Saturday, April 13, 2013

Of Bras, Panda Pillows, and Blissful Days

I have hesitated to write the first post here, believing that it must be perfect and set the tone for all things perfect in my new blogdom.

Well, if you'd like to read about perfection, you're in the wrong place, so after a week of being frozen, I'm just putting myself out there.  I don't think any of my readers wanted perfection - it's so boring after all! - so my hang-ups are all on me.  Sometimes I'm slow to learn these lessons.

As a matter of fact, one of the book titles I'm playing with is "Slow Learner."  I don't think it'll stick, but I come back to it over and over again.  Sometimes it is just so hard to learn the lessons...

But I digress.  Let me begin again.


Today Katherine and I hit a mother daughter milestone: our first time shopping for bras for her.  Now, given that she is ten and only has "mosquito bites" in the bra region, this is a couple years too early, but she was feeling uncomfortable in shirts, starting to hunch her shoulders and wear tank tops under just about everything, so a few girlfriends told me yes, it's time.  The bras are more for modesty and her own comfort than support, I'm told.

Okay, then.

My mother didn't ever take me bra shopping.  One day I came home from school, and she said "I bought you a present!" and there on my bed was a white lace edged polyester bra and panty set.  I was devastated - I wanted to be part of the process, and I wanted a plain white cotton bra with a little pink bow in the middle, just like all of my friends.  I was embarrassed by her choice, in the way that only an adolescent girl knows how to be embarrased.  I asked her if we could exchange it, and she got mad and told me that nothing she did was good enough for me....

Well, it isn't my favorite memory.

So for Katherine, I asked her quietly if she was ready to go bra shopping.  She was, and she let me know she was excited about it.  This afternoon, the two of us went out together to an awful mall (all malls are awful, in my opinion) and went bra shopping.

It was all about her.

She got a bright sports bra, and a nude cotton bra and a white cotton bra.  We talked a bit about how it seems like white won't show up under clothes, but it really does, and how if she wears the nude ones nobody will see them.  We went to Nordstrom to get fitted and we went to her favorite pre-teen girl store, Justice.  She got some new clothes (why do they grow so fast?!), and then we went to the (mall awful) restaurant of her choice.

She also got a giant furry blue panda pillow at Justice, and a furry hat with a funny monster face.  This is where she is: one moment, poised and asking for bras, and the next, ohhing and ahhing over what is essentially a big stuffed animal.  It's confusing, and sometimes it's snarky, but it's also magical.  She has one foot firmly in each camp, child and woman, and it is a reminder that I should be grateful that she retains touches of the little girl she once was, because soon they too, will be gone.

In the car, we listened to Adam Levine and Taylor Swift (I can't hear "Trouble" without thinking of the goats know what I mean, right?!) and Macklemore on the way home.  I ventured the question, tentatively: "Did you have a good day?" and I got - for once! - the answer I wanted. 

"It was a great day.  I'm happy, Mom."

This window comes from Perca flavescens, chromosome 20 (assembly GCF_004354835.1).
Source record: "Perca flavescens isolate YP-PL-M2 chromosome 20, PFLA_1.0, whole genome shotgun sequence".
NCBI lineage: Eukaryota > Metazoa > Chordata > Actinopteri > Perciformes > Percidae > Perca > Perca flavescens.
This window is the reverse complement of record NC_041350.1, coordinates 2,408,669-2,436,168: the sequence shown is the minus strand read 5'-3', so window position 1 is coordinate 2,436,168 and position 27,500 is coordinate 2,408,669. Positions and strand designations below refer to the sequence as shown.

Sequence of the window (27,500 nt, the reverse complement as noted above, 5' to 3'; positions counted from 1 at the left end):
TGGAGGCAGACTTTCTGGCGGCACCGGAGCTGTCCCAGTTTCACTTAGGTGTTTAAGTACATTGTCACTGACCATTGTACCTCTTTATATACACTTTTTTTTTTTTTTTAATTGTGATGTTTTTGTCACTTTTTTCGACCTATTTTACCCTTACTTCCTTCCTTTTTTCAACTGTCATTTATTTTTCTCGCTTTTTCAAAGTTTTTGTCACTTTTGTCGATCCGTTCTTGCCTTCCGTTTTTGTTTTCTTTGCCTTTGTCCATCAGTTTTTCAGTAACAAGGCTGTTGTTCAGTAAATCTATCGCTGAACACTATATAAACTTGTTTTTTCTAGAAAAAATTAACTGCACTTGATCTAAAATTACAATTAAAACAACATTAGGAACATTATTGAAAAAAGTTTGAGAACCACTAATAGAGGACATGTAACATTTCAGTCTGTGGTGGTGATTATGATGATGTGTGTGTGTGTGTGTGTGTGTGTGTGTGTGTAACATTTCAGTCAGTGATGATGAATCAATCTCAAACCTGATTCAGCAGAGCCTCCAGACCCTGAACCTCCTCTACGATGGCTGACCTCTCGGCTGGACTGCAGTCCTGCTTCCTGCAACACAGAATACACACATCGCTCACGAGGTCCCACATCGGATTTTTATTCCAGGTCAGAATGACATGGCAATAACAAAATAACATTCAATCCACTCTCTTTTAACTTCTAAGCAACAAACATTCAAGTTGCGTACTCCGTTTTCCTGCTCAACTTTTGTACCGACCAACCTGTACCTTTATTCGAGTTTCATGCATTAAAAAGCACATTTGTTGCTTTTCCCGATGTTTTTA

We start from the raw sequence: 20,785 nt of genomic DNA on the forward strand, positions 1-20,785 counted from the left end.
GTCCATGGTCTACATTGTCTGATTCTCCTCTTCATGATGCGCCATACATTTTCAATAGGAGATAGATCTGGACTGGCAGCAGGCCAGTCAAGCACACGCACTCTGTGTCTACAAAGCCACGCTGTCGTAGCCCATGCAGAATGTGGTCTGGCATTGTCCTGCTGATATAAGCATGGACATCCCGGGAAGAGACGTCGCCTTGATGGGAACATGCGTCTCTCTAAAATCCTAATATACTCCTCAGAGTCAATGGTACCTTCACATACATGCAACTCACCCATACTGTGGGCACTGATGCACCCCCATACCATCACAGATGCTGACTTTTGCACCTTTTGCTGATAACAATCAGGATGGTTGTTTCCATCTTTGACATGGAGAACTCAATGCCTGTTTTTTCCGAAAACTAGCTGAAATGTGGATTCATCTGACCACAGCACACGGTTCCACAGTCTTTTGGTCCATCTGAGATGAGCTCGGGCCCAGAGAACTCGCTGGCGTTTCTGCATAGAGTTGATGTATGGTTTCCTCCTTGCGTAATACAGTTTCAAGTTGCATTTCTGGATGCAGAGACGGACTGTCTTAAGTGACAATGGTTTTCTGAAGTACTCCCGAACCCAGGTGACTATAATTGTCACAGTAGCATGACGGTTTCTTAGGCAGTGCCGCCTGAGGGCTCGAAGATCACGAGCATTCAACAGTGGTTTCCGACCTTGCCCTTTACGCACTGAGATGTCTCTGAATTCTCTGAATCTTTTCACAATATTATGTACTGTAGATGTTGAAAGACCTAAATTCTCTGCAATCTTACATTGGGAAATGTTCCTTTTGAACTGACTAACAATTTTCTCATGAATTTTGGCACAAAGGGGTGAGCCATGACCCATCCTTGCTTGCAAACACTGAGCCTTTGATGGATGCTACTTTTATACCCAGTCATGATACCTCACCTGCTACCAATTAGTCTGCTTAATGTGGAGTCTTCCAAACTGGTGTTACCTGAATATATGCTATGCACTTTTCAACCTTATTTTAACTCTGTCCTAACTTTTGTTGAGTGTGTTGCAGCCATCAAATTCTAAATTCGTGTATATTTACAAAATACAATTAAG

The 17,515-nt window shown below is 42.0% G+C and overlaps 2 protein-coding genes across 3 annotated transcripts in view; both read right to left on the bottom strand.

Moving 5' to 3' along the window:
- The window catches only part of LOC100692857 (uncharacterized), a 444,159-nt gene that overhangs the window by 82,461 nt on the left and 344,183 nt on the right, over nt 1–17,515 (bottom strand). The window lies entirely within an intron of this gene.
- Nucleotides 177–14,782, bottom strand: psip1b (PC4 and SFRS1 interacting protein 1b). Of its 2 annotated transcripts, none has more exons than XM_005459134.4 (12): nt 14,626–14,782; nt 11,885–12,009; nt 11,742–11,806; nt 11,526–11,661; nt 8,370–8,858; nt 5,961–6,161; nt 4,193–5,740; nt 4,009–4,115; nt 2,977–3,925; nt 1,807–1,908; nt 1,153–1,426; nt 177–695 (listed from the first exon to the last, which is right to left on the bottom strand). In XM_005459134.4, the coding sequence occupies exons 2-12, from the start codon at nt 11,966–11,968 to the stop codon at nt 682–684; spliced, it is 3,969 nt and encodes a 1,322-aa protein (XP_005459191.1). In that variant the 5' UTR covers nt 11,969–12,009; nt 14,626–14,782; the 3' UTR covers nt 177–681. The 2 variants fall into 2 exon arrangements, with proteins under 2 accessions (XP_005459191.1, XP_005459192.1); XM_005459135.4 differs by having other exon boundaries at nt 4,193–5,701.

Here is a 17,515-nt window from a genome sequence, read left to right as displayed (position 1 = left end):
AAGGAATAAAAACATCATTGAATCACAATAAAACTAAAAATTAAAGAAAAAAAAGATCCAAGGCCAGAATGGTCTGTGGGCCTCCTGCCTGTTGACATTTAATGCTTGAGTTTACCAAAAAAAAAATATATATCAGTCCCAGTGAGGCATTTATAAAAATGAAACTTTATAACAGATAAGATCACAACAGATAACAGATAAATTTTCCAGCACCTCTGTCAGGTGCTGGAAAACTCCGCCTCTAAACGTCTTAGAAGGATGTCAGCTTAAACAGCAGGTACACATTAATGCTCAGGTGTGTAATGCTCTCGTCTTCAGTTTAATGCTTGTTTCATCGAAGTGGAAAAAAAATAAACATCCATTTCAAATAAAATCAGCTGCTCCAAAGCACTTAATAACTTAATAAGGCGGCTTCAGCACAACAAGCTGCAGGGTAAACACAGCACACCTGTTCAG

A sigh of relief.  I did not mess up this day that she will always remember.  I honored her, and was able to provide what she needed.  I'll never forget this day, either.  My daughter took my arm, laughed with me, enjoyed my company.  We shared jokes, connected, giggled.  I think she felt understood, and I felt appreciated.

Tonight we watched "Back to the Future" together.  She protested initially (it's not exactly new and hip), but I insisted.  We laughed together over the antics of Marty McFly, we talked about how the movie came out when I was fifteen, and we ate home made popcorn.  She loved it as much as I did, and I could barely fathom that I'd first seen the movie as a girl, never comprehending that one day I'd watch it in the basement with my daughter.

Small things.  Enormous things.  Bliss.


My day to day life is more and more about moving forward with the big and small in life, and less and less about divorce.  I'm still working out some of the documentation (filing a quit claim on the house is a hassle, but Bryan is working with me on it), but I'm myself again: my name is my own, and I have proof not only on divorce papers, but also on my driver's license, health insurance, Social Security, bank accounts, and passport.  With each new document I come alive: I know that I am meant to be the person I am (re)becoming, and the certainty gives me courage.

Katherine announced over dinner a few days ago that it's probably time for me to date.  She's ready for me to fall in love with "Mr. Perfect" (her words, not mine!) and is hoping that he has a daughter in middle school that she can play pranks upon.  (She has worked out the details of these "hysterical" pranks in great detail.)  She has told me I shouldn't date online, because that's "so unromantic."  She does not have other suggestions for how I should meet people.  I am feeling the pressure - if Mr. Perfect is here, perhaps he could identify himself to me?!

So we move forward.  It's imperfect, silly, often exhausting, but it's also pure bliss.  My tiny baby, the one who only fit into preemie clothes at first, now wears a little flat beige cotton bra, and has her head on a furry panda pillow this evening.  My belly is full of popcorn and bad mall food.  My daughter has accepted her life, and is encouraging me to live mine.

And I am happy.

No comments:

Post a Comment